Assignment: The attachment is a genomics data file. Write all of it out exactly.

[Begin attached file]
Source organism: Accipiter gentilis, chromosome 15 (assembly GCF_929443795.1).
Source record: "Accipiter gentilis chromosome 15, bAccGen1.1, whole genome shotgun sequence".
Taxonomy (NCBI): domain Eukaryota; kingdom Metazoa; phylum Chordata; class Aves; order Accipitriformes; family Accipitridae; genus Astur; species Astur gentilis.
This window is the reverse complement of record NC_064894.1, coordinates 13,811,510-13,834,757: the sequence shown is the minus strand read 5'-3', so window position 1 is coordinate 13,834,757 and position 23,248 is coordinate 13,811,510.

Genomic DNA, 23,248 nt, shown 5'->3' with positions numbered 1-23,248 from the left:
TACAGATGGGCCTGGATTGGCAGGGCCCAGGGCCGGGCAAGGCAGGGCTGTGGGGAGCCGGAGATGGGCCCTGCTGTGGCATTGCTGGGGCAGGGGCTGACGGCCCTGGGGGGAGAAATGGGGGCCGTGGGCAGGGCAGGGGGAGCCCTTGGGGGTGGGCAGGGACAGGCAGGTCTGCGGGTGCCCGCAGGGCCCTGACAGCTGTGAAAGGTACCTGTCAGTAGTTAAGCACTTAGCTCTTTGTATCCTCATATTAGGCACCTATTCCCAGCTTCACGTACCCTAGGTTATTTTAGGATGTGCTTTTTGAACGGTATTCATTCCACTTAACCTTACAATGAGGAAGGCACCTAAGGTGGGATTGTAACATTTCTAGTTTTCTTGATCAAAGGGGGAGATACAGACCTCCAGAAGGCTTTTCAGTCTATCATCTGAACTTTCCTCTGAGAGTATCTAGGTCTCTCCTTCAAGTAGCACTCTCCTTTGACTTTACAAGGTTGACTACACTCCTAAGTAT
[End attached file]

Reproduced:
Source organism: Accipiter gentilis, chromosome 15 (assembly GCF_929443795.1).
Source record: "Accipiter gentilis chromosome 15, bAccGen1.1, whole genome shotgun sequence".
Taxonomy (NCBI): domain Eukaryota; kingdom Metazoa; phylum Chordata; class Aves; order Accipitriformes; family Accipitridae; genus Astur; species Astur gentilis.
This window is the reverse complement of record NC_064894.1, coordinates 13,811,510-13,834,757: the sequence shown is the minus strand read 5'-3', so window position 1 is coordinate 13,834,757 and position 23,248 is coordinate 13,811,510.

Genomic DNA, 23,248 nt, shown 5'->3' with positions numbered 1-23,248 from the left:
TACAGATGGGCCTGGATTGGCAGGGCCCAGGGCCGGGCAAGGCAGGGCTGTGGGGAGCCGGAGATGGGCCCTGCTGTGGCATTGCTGGGGCAGGGGCTGACGGCCCTGGGGGGAGAAATGGGGGCCGTGGGCAGGGCAGGGGGAGCCCTTGGGGGTGGGCAGGGACAGGCAGGTCTGCGGGTGCCCGCAGGGCCCTGACAGCTGTGAAAGGTACCTGTCAGTAGTTAAGCACTTAGCTCTTTGTATCCTCATATTAGGCACCTATTCCCAGCTTCACGTACCCTAGGTTATTTTAGGATGTGCTTTTTGAACGGTATTCATTCCACTTAACCTTACAATGAGGAAGGCACCTAAGGTGGGATTGTAACATTTCTAGTTTTCTTGATCAAAGGGGGAGATACAGACCTCCAGAAGGCTTTTCAGTCTATCATCTGAACTTTCCTCTGAGAGTATCTAGGTCTCTCCTTCAAGTAGCACTCTCCTTTGACTTTACAAGGTTGACTACACTCCTAAGTAT